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Your minor child can obtain a protection order against you, warns advocate

Senior State Advocate warns parents of provisions in the Domestic Violence Amendment Act.

Fighting parents be warned, your minor child can obtain a Protection Order against you for exposing them to domestic violence.

These are some of the new provisions in the Domestic Violence Amendment Act that Salome Scheepers, Senior State Advocate at the Sexual Offence and Community Affairs Unit (#SOCA) of the National Prosecuting Authority (NPA), explained to members of the Motor Industry Staff Association (MISA).

Scheepers is the portfolio manager for domestic violence and presented a session of the Union’s Webinar Series to educate and raise awareness during National Child Protection Week (until June 5).

According to Scheepers, domestic violence and gender-based violence are a plague of the modern world.

“The Amendment Act makes it an offence for children to witness or listen to domestic violence. Research has shown there are lasting effects to the exposure or witnessing of domestic violence. Girls become victims, while boys become the perpetrators.”

Scheepers referred to a Constitutional Court judgement that dealt with domestic violence.

“All crimes have harsh effects on society. What distinguishes domestic violence is its hidden, repetitive character and its immeasurable ripple effects on our society and family life. It cuts across class, race, culture and geography, and all the more pernicious because it is so often concealed and so frequently goes unpunished the court ruled.”

According to Scheepers, the description of domestic violence in the Amendment Act is quite right.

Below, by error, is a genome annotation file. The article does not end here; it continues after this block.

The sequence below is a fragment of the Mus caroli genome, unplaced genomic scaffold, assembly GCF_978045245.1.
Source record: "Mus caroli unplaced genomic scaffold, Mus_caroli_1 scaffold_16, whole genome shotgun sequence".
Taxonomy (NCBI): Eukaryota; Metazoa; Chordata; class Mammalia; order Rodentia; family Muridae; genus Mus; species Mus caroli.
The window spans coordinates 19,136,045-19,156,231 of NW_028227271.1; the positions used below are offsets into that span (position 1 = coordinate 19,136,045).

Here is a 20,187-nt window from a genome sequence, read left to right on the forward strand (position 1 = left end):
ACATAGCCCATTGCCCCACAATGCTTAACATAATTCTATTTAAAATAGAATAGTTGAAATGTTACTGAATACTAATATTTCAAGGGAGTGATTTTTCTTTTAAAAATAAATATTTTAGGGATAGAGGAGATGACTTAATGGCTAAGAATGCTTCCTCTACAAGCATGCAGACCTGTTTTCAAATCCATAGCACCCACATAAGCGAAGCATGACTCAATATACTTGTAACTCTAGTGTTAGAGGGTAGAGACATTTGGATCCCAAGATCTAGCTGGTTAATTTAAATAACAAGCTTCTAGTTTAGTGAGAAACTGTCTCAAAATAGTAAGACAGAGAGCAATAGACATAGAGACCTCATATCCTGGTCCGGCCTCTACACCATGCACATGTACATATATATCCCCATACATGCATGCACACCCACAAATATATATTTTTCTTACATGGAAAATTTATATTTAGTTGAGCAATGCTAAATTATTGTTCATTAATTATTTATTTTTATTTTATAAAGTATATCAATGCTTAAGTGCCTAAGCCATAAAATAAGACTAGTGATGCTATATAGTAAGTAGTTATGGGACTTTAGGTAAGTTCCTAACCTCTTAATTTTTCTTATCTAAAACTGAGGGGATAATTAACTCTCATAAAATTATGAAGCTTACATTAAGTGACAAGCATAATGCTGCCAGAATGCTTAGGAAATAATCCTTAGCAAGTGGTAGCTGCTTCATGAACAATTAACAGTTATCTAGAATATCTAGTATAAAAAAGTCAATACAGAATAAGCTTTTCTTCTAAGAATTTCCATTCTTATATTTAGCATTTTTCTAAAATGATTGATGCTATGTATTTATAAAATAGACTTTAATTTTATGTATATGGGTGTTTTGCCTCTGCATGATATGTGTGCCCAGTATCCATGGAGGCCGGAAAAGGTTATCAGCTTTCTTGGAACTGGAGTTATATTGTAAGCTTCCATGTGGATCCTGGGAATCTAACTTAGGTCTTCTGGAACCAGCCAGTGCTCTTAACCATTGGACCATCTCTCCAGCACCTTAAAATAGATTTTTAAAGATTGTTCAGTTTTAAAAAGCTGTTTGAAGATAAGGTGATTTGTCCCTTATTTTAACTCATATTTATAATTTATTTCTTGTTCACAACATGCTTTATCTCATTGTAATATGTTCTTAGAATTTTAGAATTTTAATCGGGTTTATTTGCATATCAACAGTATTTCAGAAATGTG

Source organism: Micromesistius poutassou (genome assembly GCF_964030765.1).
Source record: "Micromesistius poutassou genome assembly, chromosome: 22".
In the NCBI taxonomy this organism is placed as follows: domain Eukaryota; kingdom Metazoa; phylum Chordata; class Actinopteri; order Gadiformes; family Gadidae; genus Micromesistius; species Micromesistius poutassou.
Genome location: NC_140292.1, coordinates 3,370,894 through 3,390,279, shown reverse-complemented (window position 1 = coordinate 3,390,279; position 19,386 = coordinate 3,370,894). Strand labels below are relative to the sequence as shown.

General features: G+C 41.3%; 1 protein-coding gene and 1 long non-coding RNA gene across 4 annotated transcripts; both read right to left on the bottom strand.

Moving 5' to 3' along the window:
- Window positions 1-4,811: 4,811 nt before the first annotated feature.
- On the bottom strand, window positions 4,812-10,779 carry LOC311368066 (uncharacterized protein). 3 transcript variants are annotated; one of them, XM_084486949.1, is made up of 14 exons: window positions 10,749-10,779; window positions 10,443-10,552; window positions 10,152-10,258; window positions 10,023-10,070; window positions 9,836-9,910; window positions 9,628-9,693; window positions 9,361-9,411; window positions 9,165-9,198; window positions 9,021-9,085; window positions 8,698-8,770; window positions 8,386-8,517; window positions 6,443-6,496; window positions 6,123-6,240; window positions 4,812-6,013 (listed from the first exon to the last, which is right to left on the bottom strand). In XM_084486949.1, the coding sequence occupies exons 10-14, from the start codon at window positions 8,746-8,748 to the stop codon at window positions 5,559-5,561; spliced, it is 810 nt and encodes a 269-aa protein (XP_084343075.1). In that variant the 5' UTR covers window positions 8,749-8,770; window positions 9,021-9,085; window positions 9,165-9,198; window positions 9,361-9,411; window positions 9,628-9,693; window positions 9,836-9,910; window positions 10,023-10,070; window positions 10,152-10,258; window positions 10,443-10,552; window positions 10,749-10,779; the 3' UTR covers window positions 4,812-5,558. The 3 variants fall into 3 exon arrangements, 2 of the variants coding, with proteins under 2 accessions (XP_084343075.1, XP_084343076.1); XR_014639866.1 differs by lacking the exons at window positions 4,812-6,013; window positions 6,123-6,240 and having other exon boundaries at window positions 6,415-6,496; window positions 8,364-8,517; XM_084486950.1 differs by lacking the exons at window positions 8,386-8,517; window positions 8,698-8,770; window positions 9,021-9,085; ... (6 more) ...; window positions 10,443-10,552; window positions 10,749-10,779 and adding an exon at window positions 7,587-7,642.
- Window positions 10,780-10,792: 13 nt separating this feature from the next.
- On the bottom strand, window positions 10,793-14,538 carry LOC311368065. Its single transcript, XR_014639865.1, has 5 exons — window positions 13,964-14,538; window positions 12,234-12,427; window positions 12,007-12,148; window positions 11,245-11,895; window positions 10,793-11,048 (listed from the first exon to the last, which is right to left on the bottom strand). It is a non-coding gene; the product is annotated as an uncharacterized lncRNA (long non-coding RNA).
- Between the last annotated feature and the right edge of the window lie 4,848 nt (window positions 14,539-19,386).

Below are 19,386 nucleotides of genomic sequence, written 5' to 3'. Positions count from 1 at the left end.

“It allows for a child under 18 to apply for a Protection Order without the consent or assistance of an adult. It places a legal obligation on any person who is aware that a child is exposed to domestic violence, to apply for a Protection Order on behalf of the child, with the consent of the child.”

She acknowledged that children can also be the perpetrators of domestic violence towards adults, hence education is key.

Scheepers said SOCA wants to raise as much awareness as possible about all gender-based violence-related issues.

“Awareness is needed to ensure that victims can overcome their fears of the stigma and embarrassment of domestic violence and to report the first time there is an incident. There is help and together we can break the cycle of abuse and prevent femicide.”

She said the NPA oversees 64 Thuthuzela Care Centres (TCCs) nationwide and these centres are one-stop facilities aimed at reducing secondary victimisation and building a case ready for successful prosecution.

“Victims have access to officials of the Department of Health, Social Development, South African Police Services and the NPA, free of charge. Most of these centres are open 24/7.”

MISA’s CEO of operations Martlé Keyter added the Union decided to support SOCA’s projects throughout 2024 as part of its social responsibility to adhere to the call of National Child Protection Week.

“MISA’s Webinar Series emanates from the theme Every Conversation Matters. I believe child protection is a conversation every South African should have 365 days a year and not only for one week,” said Keyter.

 
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